Medical Ethics
Michael Green
Manuel Vargas
phone, office information

11 May. Numbers don't count.
13 May. Aggregation and Kamm.
13 May. Glover
15 May. How to measure quality in a QALY
18 May. The veil of ignorance argument
22 May. QALYs in macro and micro contexts
27 May. Rakowski and Post on preferring the younger.
29 May. How great a loss is death?
3 June. Consent as a way out?

Medical Ethics: 15 May. QALYs and fairness

Two issues

One may object that any measurement of the quality of life will have to treat some people unfairly. What about those who have a different understanding of the quality of life than is used by the health care rationer?

Many people would view my quality of life as low: I have little income (relative to my skills and training) and work very long hours. (Others think it's unrealistically great -- they wind up going to graduate school and only find out the truth later on). But I happen to think my job is worth the low pay and long hours; it's not nirvana, but I get to talk about philosophy with really intelligent people, who pay me for the privilege (that's you, by the way)! So, I think my quality of life is pretty high. Wouldn't it be unfair to judge the quality of my life according to the standards that the majority of people employ? It's my life, after all.

We're not talking about this kind of objection. We're assuming that we have an objective measure of the quality of life and Harris is arguing that even then maximizing QALYs would be unfair. If you want to see some discussion of the controversies surrounding the fairness of the measurement of quality, see the next page.

Harris's discrimination argument

Harris argued that QALYs can be unfair if a minority group that suffers unfair discrimination has a disproportionate need for a particular expensive treatment. The members of that group would suffer both unfair treatment in the society as a whole and "discrimination" in the health care system, insofar as they would be less likely to receive the expensive treatment they need than others who need less expensive treatment.

It's true that that's possible. But there's nothing necessarily objectionable about the use of QALYs (if we used QALYs in rationing, we'd discriminate, but only in the sense that we'd be drawing distinctions between patients). It's possible that white males will be the losers in a QALY-scheme. Maybe the treatments they disproportionately need score low on the QALY scale. So I have trouble seeing this as a fundamental objection to using QALYs.

I suppose Harris might be saying that if we followed the rule "maximize QALYs" we would ignore other, possibly relevant, social facts. Thus, we might accidentally compound injustices in the society as a whole.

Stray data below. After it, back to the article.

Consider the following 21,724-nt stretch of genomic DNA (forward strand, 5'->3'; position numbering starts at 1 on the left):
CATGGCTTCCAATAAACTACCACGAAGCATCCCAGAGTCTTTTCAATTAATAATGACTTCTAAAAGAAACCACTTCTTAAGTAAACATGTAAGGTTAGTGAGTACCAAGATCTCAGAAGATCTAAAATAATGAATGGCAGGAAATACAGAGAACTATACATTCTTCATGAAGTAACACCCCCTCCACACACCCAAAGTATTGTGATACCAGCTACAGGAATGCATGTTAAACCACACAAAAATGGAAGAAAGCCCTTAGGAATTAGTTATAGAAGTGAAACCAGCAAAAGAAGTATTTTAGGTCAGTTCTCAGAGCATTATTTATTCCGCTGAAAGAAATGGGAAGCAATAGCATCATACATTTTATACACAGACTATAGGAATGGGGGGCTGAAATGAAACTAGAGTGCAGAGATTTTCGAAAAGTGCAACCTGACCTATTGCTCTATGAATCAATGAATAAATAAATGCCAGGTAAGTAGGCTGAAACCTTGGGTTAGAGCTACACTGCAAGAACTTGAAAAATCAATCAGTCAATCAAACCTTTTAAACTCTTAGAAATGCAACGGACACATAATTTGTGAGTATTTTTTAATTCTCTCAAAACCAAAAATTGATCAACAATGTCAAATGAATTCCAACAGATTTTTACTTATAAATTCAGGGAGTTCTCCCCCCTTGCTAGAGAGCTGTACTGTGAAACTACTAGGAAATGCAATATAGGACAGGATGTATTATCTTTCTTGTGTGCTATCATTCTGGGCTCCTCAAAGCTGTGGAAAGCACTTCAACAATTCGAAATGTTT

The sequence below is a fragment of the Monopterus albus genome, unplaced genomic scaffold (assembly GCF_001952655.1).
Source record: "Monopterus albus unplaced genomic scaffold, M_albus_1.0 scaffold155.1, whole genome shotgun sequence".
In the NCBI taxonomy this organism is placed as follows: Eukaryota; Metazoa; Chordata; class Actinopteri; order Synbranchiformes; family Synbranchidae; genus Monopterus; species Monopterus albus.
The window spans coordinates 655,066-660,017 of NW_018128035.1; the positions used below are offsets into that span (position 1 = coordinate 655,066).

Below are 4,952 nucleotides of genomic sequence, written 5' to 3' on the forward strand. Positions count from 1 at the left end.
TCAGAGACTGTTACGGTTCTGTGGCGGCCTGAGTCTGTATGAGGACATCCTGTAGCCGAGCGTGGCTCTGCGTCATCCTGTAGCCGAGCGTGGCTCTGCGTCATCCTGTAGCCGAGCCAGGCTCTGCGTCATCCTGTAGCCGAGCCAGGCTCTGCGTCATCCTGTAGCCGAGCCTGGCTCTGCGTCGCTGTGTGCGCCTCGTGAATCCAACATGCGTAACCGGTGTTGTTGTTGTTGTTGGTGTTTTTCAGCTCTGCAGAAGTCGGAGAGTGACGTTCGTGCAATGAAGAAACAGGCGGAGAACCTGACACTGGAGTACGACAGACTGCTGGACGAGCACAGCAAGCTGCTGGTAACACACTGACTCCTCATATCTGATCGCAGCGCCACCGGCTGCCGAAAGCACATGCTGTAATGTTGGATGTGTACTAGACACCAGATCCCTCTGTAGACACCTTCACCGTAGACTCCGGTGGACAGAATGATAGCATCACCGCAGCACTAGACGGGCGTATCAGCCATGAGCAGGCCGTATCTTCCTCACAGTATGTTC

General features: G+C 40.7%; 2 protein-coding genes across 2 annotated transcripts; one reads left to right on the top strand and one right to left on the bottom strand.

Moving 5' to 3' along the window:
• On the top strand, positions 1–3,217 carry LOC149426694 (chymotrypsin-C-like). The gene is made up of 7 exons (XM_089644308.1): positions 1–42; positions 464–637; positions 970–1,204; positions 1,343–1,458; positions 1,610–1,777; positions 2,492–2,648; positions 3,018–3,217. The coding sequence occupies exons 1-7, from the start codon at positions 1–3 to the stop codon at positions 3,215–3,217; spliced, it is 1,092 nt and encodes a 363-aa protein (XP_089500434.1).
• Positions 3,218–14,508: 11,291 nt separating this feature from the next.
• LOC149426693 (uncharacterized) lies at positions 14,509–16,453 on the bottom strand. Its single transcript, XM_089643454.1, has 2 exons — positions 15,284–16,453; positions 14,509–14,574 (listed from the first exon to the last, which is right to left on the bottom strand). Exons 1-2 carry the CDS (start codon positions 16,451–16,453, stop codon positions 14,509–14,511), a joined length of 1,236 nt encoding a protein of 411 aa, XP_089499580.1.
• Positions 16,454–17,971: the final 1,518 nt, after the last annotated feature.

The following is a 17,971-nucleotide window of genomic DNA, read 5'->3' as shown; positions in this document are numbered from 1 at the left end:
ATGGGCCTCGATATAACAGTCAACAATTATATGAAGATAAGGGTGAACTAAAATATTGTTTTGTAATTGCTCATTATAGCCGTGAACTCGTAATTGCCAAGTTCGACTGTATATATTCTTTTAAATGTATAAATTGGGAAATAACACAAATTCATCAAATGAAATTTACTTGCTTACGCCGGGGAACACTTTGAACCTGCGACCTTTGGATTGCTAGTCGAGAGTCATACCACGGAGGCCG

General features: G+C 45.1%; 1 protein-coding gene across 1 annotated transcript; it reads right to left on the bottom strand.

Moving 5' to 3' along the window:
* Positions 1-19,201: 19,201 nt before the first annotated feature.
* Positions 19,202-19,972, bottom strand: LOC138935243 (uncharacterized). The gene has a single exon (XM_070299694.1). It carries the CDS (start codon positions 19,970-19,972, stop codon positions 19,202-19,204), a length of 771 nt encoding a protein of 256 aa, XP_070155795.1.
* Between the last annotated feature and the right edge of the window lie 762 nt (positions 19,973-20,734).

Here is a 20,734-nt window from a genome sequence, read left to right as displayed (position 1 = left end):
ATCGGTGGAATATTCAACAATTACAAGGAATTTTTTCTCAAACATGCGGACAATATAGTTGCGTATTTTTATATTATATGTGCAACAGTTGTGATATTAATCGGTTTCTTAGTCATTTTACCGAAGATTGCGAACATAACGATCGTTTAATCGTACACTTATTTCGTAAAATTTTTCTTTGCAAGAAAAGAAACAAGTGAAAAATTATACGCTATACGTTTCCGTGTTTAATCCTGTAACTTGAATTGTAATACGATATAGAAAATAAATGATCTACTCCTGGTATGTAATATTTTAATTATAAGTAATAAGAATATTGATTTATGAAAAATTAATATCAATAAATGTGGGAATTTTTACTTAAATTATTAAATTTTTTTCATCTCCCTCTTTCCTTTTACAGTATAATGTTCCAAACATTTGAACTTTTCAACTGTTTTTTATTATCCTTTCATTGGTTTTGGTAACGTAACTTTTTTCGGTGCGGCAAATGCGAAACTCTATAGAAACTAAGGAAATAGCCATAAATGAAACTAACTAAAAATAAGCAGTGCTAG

That's true, and it would be bad if that's what happened. But I wonder whether that's an appropriate argument for those making health care decisions to take into account. I would think this is a matter of broad social concern, something that should be addressed by the society as a whole and not just within the health care sector of our society. Health care policy should be made on medical grounds, in my opinion. That way, we're making decisions for the right reasons: health care decisions on medical grounds, social decisions on social grounds.

Still, why should health care policy makers blind themselves to the broader social context in which they work?

Some of Singer, et. al.'s cases that we didn't discuss

I take it that the thrust of the list of examples that begin the article is to convince us that we need a more general way of thinking about the problem (the veil of ignorance) and that it's fruitless to continually compare example with example with example. Still, here are my notes on the two examples we didn't cover.

Karen and Lisa

Karen, paraplegic with constant pain; QALY score of life as is .5
Lisa, has a limp, no pain; QALY score of life as is .95
life expectancy for each: 40 years.

Choice: treat Karen or treat Lisa (can't do both)

Karen's prospective QALY score (if not treated): .5 x 40 = 20
Lisa's prospective QALY score (if not treated): .95 x 40 = 38

Karen's yearly QALY score with treatment: .75
Lisa's yearly QALY score with treatment: 1.0

Karen's total QALY score with treatment: .75 x 40 = 30
Lisa's total QALY score with treatment: 1.0 x 40 = 40

Total QALYs if we treat Karen: 30 + 38 (Lisa's untreated score) = 68

Total QALYs if we treat Lisa: 20 + 40 = 60

If we maximize QALYs, we'll treat Karen: no double jeopardy here.

Michele and Nina

Michele is a paraplegic, like Karen; prospective QALYs, if she lives = 20

Nina has a limp, like Lisa; prospective QALYs, if she lives = 38

treatment this time won't relieve their condition, only keep them alive: both need heart transplants, but there's only one heart.

Rationing health care by QALYs will favor Nina. This seems to put Michele in double jeopardy: she loses after already suffering from being a paraplegic.

Otto and Richard

Both have heart conditions, like Michele and Nina.

Otto has a separate condition that will kill him; his life expectancy is 20 years whereas Richard's is 38. Their quality of life is roughly equal.

Richard will get the heart, if we maximize QALYs. Thus, allocating by QALYs will favor Nina and Richard for the same reason.

A preference for Richard makes sense, to Singer, et. al.. After all, time matters: what if Richard had 38 years and Otto only 2?

But if it isn't unfair to prefer Richard over Otto, why is it unfair to prefer Nina over Michele?

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